Sony A3000« » 5.0 in 3.6 in 3.3 in 14.5 oz 470 n Aug 2013 329- i Sony A3000
Note: Measurements and pricing do not include easily detachable parts, such as interchangeable lenses or optional viewfinders.

Any camera decision will obviously take relative prices into account. The listed launch prices provide an indication of the market segment that the manufacturer of the cameras have been targeting. The A6300 was launched at a markedly lower price (by 81 percent) than the M Typ 262, which puts it into a different market segment. Usually, retail prices stay at first close to the launch price, but after several months, discounts become available. Later in the product cycle and, in particular, when the replacement model is about to appear, further discounting and stock clearance sales often push the camera price considerably down.

 

Sensor comparison: Leica M Typ 262 vs Sony A6300

The imaging sensor is at the core of digital cameras and its size is one of the main determining factors of image quality. A large sensor will tend to have larger individual pixels that provide better low-light sensitivity, wider dynamic range, and richer color-depth than smaller pixel-units in a sensor of the same technological generation. Further, a large sensor camera will give the photographer additional creative options when using shallow depth-of-field to isolate a subject from its background. On the downside, larger sensors are more costly to manufacture and tend to lead to bigger and heavier cameras and lenses.

Of the two cameras under consideration, the Leica M Typ 262 features a full frame sensor and the Sony A6300 an APS-C sensor. The sensor area in the A6300 is 57 percent smaller. As a result of these sensor size differences, the cameras have a format factor of, respectively, 1.0 and 1.5. Both cameras have a native aspect ratio (sensor width to sensor height) of 3:2.

Technology-wise, both cameras are equipped with CMOS (Complementary Metal–Oxide–Semiconductor) sensors.

Leica M Typ 262 and Sony A6300 sensor measures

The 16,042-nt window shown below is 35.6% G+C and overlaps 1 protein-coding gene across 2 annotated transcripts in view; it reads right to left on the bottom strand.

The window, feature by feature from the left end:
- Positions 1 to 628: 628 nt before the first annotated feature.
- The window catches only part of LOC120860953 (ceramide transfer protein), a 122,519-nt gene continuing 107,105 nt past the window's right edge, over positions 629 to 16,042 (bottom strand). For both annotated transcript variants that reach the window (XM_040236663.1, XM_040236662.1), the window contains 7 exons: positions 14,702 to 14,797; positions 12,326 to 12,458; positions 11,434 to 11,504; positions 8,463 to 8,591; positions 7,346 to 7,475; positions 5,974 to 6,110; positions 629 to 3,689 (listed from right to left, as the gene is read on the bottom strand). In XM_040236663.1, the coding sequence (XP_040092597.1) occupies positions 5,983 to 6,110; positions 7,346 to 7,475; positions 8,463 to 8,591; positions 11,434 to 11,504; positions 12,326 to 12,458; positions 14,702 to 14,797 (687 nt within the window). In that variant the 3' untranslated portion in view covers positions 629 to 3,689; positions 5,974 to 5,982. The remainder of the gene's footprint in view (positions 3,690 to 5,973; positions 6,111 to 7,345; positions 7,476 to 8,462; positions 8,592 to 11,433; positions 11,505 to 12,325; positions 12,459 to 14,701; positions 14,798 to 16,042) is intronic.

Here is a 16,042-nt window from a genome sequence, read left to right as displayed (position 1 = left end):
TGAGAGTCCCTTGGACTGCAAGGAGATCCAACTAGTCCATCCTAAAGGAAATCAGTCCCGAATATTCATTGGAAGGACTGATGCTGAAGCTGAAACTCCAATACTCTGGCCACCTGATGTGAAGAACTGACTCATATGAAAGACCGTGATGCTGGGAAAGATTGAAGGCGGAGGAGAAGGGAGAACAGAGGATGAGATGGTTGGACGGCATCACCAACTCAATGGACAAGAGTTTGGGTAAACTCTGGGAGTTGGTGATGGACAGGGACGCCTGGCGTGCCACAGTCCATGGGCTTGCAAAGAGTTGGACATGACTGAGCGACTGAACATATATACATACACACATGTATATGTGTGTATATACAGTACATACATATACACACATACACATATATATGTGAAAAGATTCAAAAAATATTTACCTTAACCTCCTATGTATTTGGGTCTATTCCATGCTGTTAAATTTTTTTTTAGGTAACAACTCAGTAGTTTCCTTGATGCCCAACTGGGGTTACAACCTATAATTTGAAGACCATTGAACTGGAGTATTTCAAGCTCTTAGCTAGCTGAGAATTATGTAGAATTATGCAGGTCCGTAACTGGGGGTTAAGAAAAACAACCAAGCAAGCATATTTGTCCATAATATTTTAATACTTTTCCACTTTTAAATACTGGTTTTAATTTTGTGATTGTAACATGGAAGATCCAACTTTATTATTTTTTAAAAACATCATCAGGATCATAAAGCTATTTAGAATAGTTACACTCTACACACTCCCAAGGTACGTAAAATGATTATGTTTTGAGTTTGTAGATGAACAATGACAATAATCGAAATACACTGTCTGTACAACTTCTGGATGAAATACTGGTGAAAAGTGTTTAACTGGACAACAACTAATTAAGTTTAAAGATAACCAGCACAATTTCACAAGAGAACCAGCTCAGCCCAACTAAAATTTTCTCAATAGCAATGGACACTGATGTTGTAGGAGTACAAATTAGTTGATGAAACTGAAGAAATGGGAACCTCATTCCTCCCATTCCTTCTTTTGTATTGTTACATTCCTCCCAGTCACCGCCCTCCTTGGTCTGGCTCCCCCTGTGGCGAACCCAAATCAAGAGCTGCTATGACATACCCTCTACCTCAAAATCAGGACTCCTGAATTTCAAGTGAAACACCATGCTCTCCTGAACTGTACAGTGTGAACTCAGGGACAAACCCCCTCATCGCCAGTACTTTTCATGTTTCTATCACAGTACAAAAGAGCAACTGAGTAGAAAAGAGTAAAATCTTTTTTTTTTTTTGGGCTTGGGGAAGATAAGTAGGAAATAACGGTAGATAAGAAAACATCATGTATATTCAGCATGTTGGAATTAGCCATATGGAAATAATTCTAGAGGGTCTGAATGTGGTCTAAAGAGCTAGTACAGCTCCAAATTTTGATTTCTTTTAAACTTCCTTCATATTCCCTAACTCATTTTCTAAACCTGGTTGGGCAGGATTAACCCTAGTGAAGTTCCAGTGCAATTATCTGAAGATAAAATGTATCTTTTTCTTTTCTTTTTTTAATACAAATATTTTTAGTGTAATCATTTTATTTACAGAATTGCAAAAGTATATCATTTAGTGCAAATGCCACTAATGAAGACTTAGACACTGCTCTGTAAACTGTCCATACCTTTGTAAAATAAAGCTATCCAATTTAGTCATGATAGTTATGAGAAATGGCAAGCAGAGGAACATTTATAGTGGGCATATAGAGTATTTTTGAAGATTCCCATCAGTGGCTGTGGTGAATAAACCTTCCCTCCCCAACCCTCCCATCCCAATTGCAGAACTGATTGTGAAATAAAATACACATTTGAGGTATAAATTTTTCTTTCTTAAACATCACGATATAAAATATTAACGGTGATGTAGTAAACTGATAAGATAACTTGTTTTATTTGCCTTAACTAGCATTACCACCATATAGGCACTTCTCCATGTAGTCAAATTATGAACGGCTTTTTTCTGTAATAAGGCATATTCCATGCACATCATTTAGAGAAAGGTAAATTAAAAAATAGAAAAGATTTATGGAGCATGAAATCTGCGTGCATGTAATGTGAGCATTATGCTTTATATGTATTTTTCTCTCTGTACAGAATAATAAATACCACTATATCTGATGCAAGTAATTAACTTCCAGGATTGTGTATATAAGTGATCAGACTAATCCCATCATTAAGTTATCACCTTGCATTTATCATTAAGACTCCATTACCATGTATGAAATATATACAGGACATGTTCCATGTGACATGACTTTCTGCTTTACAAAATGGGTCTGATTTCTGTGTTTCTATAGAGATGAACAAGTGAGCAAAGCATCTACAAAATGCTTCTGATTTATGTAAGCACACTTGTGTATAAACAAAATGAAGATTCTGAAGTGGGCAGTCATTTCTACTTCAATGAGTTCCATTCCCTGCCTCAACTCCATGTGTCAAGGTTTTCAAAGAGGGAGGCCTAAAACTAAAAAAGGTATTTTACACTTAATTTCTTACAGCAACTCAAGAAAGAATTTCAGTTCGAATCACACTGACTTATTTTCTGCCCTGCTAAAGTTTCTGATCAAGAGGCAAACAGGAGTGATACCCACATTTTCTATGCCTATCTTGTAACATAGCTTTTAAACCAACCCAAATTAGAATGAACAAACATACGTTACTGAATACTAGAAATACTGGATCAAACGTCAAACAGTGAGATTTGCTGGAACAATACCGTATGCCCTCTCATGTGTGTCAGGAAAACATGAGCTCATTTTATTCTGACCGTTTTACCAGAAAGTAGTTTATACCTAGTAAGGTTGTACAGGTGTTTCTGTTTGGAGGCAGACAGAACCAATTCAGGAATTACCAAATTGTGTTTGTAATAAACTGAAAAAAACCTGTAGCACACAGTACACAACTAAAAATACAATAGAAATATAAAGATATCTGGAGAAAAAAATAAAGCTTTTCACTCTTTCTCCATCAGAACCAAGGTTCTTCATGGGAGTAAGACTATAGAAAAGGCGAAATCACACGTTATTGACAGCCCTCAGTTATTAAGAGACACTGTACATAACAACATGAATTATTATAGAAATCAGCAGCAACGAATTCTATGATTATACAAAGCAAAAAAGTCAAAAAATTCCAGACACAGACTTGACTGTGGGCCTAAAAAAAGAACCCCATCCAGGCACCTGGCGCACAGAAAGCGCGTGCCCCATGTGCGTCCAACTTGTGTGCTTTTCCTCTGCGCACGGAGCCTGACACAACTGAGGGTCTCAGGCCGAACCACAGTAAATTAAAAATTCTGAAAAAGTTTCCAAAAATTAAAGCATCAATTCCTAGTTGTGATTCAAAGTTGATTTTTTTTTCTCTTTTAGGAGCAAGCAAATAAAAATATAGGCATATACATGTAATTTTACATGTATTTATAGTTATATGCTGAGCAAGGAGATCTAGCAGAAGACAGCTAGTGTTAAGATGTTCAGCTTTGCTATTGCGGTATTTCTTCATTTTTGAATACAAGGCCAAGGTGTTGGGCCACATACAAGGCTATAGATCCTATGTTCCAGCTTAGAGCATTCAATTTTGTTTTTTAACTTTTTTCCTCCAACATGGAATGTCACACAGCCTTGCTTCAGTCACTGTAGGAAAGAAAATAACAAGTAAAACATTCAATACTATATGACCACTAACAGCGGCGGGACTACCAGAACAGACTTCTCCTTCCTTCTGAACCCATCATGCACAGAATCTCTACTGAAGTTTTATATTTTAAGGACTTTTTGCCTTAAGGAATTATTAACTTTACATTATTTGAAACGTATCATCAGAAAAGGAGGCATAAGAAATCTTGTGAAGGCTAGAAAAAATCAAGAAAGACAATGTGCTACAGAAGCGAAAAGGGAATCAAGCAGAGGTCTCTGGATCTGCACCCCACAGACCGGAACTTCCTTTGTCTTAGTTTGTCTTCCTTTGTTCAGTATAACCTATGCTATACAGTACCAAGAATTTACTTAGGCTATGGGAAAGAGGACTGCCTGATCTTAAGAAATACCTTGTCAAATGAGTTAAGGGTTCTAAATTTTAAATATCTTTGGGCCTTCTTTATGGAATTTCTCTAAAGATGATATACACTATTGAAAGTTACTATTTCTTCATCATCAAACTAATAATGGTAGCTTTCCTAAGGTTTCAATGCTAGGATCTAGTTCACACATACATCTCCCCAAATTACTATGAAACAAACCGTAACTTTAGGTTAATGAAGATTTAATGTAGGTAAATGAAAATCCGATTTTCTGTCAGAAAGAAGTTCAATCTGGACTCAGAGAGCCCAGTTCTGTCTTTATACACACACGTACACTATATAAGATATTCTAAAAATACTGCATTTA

Despite having a smaller sensor, the A6300 offers a slightly higher resolution of 24 megapixels, compared with 23.7 MP of the M Typ 262. This megapixels advantage comes at the cost of a higher pixel density and a smaller size of the individual pixel (with a pixel pitch of 3.91μm versus 6.01μm for the M Typ 262). It is noteworthy in this context that the two cameras were released in close succession, so that their sensors are from the same technological generation. Coming back to sensor resolution, it should be mentioned that the M Typ 262 has no anti-alias filter installed, so that it can capture all the detail its sensor resolves.

The A6300 has on-sensor phase detect pixels, which results in fast and reliable autofocus acquisition even during live view operation.

The Leica M (Typ 262) has a native sensitivity range from ISO 200 to ISO 6400, which can be extended to ISO 100-6400. The corresponding ISO settings for the Sony Alpha A6300 are ISO 100 to ISO 25600, with the possibility to increase the ISO range to 100-51200.

M Typ 262 versus A6300 MP

Consistent information on actual sensor performance is available from DXO Mark for many cameras. This service assesses and scores the color depth ("DXO Portrait"), dynamic range ("DXO Landscape"), and low-light sensitivity ("DXO Sports") of camera sensors, and also publishes an overall camera score. The adjacent table reports on the physical sensor characteristics and the outcomes of the DXO sensor quality tests for a sample of comparator-cameras.

Sensor Characteristics
  Camera
Model
Sensor
Class
Resolution
(MP)
Horiz.
Pixels
Vert.
Pixels
Video
Format
DXO
Portrait
DXO
Landscape
DXO
Sports
DXO
Overall
Camera
Model
 
Leica M Typ 262» Full Frame 23.7 5952 3976-----Leica M Typ 262
 
Sony A6300« APS-C 24.0 6000 40004K/30p24.413.7143785Sony A6300
 
Canon 1D X Mark II« » Full Frame 20.0 5472 36484K/60p24.113.5320788Canon 1D X Mark II
 
Canon 80D« » APS-C 24.0 6000 40001080/60p23.613.2113579Canon 80D
 
Canon G3 X« » 1-inch 20.0 5472 36481080/60p21.412.352163Canon G3 X
 
Leica Q2« » Full Frame 46.7 8368 55844K/30p26.413.5249196Leica Q2
 
Leica M10-P« » Full Frame 23.8 5952 3992-----Leica M10-P
 
Leica M10« » Full Frame 23.8 5952 3992-24.413.2213386Leica M10
 
Leica Q Typ 116« » Full Frame 24.0 6000 40001080/60p24.312.7222185Leica Q Typ 116
 
Leica SL« » Full Frame 24.0 6000 40004K/30p25.013.4182188Leica SL
 
Leica M Typ 240« » Full Frame 23.7 5952 39761080/25p24.013.3186084Leica M Typ 240
 
Nikon D5500« » APS-C 24.0 6000 40001080/60p24.114.0143884Nikon D5500
 
Nikon D7200« » APS-C 24.0 6000 40001080/60p24.514.6133387Nikon D7200
 
Nikon D750« » Full Frame 24.2 6016 40161080/60p24.814.5295693Nikon D750
 
Sony A6500« » APS-C 24.0 6000 40004K/30p24.513.7140585Sony A6500
 
Sony A6000« » APS-C 24.0 6000 40001080/60p24.113.1134782Sony A6000
 
Sony A3000« » APS-C 19.8 5456 36321080/60i23.712.8106878Sony A3000